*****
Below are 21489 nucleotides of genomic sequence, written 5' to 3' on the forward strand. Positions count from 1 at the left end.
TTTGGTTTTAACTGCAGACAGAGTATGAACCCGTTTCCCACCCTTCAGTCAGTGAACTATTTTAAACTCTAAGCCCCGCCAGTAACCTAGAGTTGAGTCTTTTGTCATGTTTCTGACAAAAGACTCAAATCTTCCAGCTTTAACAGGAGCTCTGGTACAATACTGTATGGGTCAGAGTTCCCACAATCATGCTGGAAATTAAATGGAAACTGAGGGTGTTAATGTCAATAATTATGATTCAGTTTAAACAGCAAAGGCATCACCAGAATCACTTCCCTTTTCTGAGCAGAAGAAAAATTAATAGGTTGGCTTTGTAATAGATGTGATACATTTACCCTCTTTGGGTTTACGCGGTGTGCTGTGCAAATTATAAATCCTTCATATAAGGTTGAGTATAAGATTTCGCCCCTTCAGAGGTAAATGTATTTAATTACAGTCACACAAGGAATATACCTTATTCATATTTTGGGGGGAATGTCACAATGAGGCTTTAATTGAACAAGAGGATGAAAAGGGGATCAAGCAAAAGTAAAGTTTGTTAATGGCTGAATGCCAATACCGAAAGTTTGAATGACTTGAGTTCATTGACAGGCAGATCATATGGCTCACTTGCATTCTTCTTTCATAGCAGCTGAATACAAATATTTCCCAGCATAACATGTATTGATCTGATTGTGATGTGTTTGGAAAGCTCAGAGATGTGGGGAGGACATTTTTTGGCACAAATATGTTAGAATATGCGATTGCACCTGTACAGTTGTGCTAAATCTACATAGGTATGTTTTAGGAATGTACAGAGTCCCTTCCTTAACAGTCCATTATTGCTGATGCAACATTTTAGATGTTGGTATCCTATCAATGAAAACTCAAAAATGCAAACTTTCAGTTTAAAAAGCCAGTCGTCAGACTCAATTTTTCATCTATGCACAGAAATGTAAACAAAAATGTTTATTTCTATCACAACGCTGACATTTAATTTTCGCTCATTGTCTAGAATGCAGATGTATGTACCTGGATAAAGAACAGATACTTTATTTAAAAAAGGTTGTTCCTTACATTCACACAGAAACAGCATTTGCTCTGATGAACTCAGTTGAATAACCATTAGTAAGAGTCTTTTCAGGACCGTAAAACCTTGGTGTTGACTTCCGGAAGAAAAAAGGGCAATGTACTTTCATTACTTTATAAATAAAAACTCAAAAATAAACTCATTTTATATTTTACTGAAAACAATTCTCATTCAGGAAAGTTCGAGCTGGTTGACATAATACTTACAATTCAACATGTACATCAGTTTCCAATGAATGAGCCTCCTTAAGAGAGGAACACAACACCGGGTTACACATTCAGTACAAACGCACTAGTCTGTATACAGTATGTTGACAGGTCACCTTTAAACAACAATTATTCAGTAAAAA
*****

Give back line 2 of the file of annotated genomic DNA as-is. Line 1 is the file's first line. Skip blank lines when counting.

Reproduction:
TTTGGTTTTAACTGCAGACAGAGTATGAACCCGTTTCCCACCCTTCAGTCAGTGAACTATTTTAAACTCTAAGCCCCGCCAGTAACCTAGAGTTGAGTCTTTTGTCATGTTTCTGACAAAAGACTCAAATCTTCCAGCTTTAACAGGAGCTCTGGTACAATACTGTATGGGTCAGAGTTCCCACAATCATGCTGGAAATTAAATGGAAACTGAGGGTGTTAATGTCAATAATTATGATTCAGTTTAAACAGCAAAGGCATCACCAGAATCACTTCCCTTTTCTGAGCAGAAGAAAAATTAATAGGTTGGCTTTGTAATAGATGTGATACATTTACCCTCTTTGGGTTTACGCGGTGTGCTGTGCAAATTATAAATCCTTCATATAAGGTTGAGTATAAGATTTCGCCCCTTCAGAGGTAAATGTATTTAATTACAGTCACACAAGGAATATACCTTATTCATATTTTGGGGGGAATGTCACAATGAGGCTTTAATTGAACAAGAGGATGAAAAGGGGATCAAGCAAAAGTAAAGTTTGTTAATGGCTGAATGCCAATACCGAAAGTTTGAATGACTTGAGTTCATTGACAGGCAGATCATATGGCTCACTTGCATTCTTCTTTCATAGCAGCTGAATACAAATATTTCCCAGCATAACATGTATTGATCTGATTGTGATGTGTTTGGAAAGCTCAGAGATGTGGGGAGGACATTTTTTGGCACAAATATGTTAGAATATGCGATTGCACCTGTACAGTTGTGCTAAATCTACATAGGTATGTTTTAGGAATGTACAGAGTCCCTTCCTTAACAGTCCATTATTGCTGATGCAACATTTTAGATGTTGGTATCCTATCAATGAAAACTCAAAAATGCAAACTTTCAGTTTAAAAAGCCAGTCGTCAGACTCAATTTTTCATCTATGCACAGAAATGTAAACAAAAATGTTTATTTCTATCACAACGCTGACATTTAATTTTCGCTCATTGTCTAGAATGCAGATGTATGTACCTGGATAAAGAACAGATACTTTATTTAAAAAAGGTTGTTCCTTACATTCACACAGAAACAGCATTTGCTCTGATGAACTCAGTTGAATAACCATTAGTAAGAGTCTTTTCAGGACCGTAAAACCTTGGTGTTGACTTCCGGAAGAAAAAAGGGCAATGTACTTTCATTACTTTATAAATAAAAACTCAAAAATAAACTCATTTTATATTTTACTGAAAACAATTCTCATTCAGGAAAGTTCGAGCTGGTTGACATAATACTTACAATTCAACATGTACATCAGTTTCCAATGAATGAGCCTCCTTAAGAGAGGAACACAACACCGGGTTACACATTCAGTACAAACGCACTAGTCTGTATACAGTATGTTGACAGGTCACCTTTAAACAACAATTATTCAGTAAAAA